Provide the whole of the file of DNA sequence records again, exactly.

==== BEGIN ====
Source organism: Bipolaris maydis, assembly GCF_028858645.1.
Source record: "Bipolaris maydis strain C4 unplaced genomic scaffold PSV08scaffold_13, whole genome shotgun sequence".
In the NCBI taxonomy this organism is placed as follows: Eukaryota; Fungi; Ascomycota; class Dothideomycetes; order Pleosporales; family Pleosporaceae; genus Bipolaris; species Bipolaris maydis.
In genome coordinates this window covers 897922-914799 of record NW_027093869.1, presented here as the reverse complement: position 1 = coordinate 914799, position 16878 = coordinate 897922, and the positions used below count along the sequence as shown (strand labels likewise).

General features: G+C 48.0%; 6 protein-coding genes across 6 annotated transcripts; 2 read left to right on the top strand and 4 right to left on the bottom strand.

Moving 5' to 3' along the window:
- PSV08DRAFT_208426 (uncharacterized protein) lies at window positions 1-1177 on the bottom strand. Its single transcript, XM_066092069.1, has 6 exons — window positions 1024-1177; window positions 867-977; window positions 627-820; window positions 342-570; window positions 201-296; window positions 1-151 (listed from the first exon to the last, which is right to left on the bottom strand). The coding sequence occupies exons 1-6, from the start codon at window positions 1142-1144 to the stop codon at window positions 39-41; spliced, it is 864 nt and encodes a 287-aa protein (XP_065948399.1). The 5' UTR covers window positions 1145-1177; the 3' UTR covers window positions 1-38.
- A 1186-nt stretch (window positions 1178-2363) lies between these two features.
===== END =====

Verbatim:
Source organism: Bipolaris maydis, assembly GCF_028858645.1.
Source record: "Bipolaris maydis strain C4 unplaced genomic scaffold PSV08scaffold_13, whole genome shotgun sequence".
In the NCBI taxonomy this organism is placed as follows: Eukaryota; Fungi; Ascomycota; class Dothideomycetes; order Pleosporales; family Pleosporaceae; genus Bipolaris; species Bipolaris maydis.
In genome coordinates this window covers 897922-914799 of record NW_027093869.1, presented here as the reverse complement: position 1 = coordinate 914799, position 16878 = coordinate 897922, and the positions used below count along the sequence as shown (strand labels likewise).

General features: G+C 48.0%; 6 protein-coding genes across 6 annotated transcripts; 2 read left to right on the top strand and 4 right to left on the bottom strand.

Moving 5' to 3' along the window:
- PSV08DRAFT_208426 (uncharacterized protein) lies at window positions 1-1177 on the bottom strand. Its single transcript, XM_066092069.1, has 6 exons — window positions 1024-1177; window positions 867-977; window positions 627-820; window positions 342-570; window positions 201-296; window positions 1-151 (listed from the first exon to the last, which is right to left on the bottom strand). The coding sequence occupies exons 1-6, from the start codon at window positions 1142-1144 to the stop codon at window positions 39-41; spliced, it is 864 nt and encodes a 287-aa protein (XP_065948399.1). The 5' UTR covers window positions 1145-1177; the 3' UTR covers window positions 1-38.
- A 1186-nt stretch (window positions 1178-2363) lies between these two features.